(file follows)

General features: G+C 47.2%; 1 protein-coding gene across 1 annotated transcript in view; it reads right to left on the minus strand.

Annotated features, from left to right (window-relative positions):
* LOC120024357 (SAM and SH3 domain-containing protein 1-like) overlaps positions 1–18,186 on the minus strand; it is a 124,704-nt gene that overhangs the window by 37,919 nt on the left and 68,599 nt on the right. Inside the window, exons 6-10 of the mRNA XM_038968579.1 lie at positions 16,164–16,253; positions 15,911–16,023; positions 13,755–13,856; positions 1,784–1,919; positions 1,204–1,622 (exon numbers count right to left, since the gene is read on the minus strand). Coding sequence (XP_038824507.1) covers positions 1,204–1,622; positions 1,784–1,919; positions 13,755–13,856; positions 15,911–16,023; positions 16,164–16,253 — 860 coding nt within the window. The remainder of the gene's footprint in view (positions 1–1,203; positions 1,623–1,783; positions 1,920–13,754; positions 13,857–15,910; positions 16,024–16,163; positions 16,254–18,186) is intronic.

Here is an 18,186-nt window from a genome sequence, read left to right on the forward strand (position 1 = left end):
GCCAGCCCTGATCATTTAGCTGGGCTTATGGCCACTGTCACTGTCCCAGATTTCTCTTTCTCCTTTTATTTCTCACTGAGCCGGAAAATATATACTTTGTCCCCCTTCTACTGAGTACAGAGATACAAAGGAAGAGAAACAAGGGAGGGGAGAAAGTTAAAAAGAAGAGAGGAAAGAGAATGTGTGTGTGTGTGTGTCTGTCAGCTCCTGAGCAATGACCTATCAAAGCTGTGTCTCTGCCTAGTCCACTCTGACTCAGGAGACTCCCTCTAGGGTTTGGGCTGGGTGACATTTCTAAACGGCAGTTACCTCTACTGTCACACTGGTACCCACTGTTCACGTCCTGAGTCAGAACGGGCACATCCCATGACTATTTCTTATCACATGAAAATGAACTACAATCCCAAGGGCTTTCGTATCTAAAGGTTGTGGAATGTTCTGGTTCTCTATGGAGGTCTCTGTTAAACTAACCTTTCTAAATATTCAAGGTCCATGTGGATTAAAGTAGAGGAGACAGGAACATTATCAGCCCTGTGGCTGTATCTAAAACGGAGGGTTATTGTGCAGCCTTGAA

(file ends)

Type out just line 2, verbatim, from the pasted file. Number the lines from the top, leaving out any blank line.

Annotated features, from left to right (window-relative positions):